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NHC-based Palladium Catalysts

By: William Sommer, Aldrich ChemFiles 2007, 7.10, 19.

Aldrich ChemFiles 2007, 7.10, 19.

Sigma-Aldrich, in collaboration with Umicore AG and Co.,1 is pleased to offer a series of robust Pd(II) and Pd(0) complexes employed as the linchpin in C–C bond forming reactions. The high performance Pd catalysts reviewed below can efficiently couple alkyl- and aryl chlorides with organoboron compounds on large scale (100g–100 t).2 The high TONs, mild reaction conditions, and economic viability/availability of aryl chlorides, make this methodology attractive to industrial scale applications. Catalysts 1 and 2 exhibit superior activity in C–C coupling reactions. They are formally Pd(0) and are rare examples of well-characterized monocarbene palladium precursors to 12-electron complexes. Indeed, the Umicore NHC-Pd system performs Suzuki and Kumada couplings as well as α-arylation reactions at reasonable temperatures.

In the latter case [(NHC)Pd(allyl)Cl],2 a reactive, formally 16- electron complex, mediates the α-arylation of an array of aryl ketones (Scheme 1).3 The air-stable catalyst, short reaction times, and high conversions prove the usefulness of this NHC technology over previous Pd catalyzed α-arylations. The reactivity of both alkyl–alkyl and alkyl–aryl ketones was studied in this early NHC-Pd article from Nolan and co-workers.

Scheme 1

[{Pd(IMes)(NQ)}2] catalyst 2 demonstrated high reactivity and selectivity in sp3–sp2 Kumada couplings (Scheme 2).4 The generality of this methodology extends to both electron-rich and electron-poor arylmagnesium reagents. Furthermore, a broad spectrum of functionalized alkyl chlorides were employed to afford complex organic building blocks. The high product yields at room temperature validates the robustness of the catalytic system versus well-known Pd-phosphine catalysts (Pd(PPh3)4, Pd2dba3) as a function of reaction conditions.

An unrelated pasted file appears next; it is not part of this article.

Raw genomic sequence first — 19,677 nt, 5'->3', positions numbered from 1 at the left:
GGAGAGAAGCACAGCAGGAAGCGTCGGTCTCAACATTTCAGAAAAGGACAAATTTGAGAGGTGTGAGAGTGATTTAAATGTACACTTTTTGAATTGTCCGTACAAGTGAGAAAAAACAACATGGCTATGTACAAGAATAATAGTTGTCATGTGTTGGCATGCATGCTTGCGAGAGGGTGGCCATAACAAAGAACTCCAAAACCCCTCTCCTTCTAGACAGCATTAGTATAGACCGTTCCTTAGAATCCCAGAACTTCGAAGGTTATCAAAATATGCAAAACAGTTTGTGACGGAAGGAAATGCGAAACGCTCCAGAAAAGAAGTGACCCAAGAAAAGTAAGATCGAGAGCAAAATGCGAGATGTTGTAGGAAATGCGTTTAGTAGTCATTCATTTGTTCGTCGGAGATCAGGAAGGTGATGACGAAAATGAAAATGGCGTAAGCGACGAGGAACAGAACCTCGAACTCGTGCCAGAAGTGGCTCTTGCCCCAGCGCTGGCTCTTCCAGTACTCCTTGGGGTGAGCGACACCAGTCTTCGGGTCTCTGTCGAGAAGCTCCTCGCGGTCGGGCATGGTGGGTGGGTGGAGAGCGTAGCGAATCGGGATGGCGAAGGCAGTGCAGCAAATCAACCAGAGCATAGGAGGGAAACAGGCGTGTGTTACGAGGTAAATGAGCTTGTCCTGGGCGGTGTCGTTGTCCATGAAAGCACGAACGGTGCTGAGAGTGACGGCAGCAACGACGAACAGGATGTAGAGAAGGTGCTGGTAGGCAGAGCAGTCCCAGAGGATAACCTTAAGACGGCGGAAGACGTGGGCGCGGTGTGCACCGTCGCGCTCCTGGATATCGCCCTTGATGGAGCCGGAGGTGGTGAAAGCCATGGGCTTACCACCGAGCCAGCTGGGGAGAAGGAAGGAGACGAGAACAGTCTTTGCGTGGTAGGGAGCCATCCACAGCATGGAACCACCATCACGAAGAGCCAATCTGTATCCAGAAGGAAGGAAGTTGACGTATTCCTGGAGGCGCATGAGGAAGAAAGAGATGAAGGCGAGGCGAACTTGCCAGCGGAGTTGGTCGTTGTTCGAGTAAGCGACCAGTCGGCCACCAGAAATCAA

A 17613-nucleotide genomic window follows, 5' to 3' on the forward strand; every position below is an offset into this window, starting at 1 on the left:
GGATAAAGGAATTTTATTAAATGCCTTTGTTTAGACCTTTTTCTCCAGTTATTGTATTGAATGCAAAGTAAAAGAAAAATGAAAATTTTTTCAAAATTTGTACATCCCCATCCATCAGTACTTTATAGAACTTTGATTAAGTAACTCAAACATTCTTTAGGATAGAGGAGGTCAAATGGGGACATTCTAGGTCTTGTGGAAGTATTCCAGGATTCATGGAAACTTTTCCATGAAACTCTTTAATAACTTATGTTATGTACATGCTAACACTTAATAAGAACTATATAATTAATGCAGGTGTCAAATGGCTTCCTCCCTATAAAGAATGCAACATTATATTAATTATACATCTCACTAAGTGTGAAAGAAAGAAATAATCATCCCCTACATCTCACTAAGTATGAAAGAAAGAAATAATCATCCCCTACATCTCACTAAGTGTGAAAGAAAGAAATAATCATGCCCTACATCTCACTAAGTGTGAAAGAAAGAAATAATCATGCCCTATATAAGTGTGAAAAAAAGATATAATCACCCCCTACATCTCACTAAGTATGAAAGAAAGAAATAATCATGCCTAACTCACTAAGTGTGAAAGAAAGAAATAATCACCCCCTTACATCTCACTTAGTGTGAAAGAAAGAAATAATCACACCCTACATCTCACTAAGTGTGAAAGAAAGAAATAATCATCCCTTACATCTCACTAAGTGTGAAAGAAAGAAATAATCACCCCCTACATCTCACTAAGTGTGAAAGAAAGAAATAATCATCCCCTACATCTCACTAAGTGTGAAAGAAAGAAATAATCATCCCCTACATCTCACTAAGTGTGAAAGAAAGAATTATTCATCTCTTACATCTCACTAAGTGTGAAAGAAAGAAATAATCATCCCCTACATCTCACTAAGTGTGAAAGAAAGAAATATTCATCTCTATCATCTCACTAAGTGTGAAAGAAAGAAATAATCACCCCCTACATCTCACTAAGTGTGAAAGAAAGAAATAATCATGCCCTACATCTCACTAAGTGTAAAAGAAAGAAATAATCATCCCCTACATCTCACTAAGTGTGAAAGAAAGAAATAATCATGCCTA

Scheme 2

The related [{Pd(IPr)(NQ)}2] catalyst 1 exhibited impressive activity in the Suzuki-Miyaura coupling of aryl chlorides with phenyl boronic acids (Scheme 3). At 50 °C, the high-yielding (88%) reaction was complete in one hour at a catalyst loading of 0.5 mol %.5 Interestingly, Pd(0) catalyst 1 produced lower yields of coupled biaryl product at room temperature, whereas analogous catalyst 2 gave 86% yields of 4-Cl-biphenyl at both room temperature and 50 °C under identical conditions. Presumably, catalyst 1 needs additional energy to climb over the activation barrier and enter the catalytic cycle as a naked Pd-NHC species. It should be noted that the reactivity of [{Pd(IPr)(NQ)}2] was also shown to be high in the coupling of sterically encumbered 2,6-diphenyl chloride and 1-naphthaleneboronic acid.

Scheme 3

Beller and co-workers succeeded in establishing a reactivity profile for NHC-Pd naphthoquinone catalysts in Heck reactions (Table 1).6 The outstanding capacity of this system is illustrated in the following scheme, wherein the best stilbene yields were obtained at 140 °C in an ionic liquid medium. The low catalyst loading (0.5 mol %), cheap aryl chloride reagents, and a stabilized ionic liquid environment contribute to the potential advancement of this chemistry to the industrial fine chemicals arena.

Table 1

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Materials

     

References

  1. Sold under a licensing agreement with Umicore AG, Co.
  2. Viciu, M. S. et al. Organometallics 2002, 21, 5470.
  3. Nolan, S. P. et al. Org. Lett. 2002, 4053.
  4. Beller, M. et al. Angew. Chem. Int. Ed. 2005, 44, 674.
  5. Nolan, S. P. et al. J. Organomet. Chem. 2004, 3722.
  6. Beller, M. et al. Org. Lett. 2002, 4, 3031.

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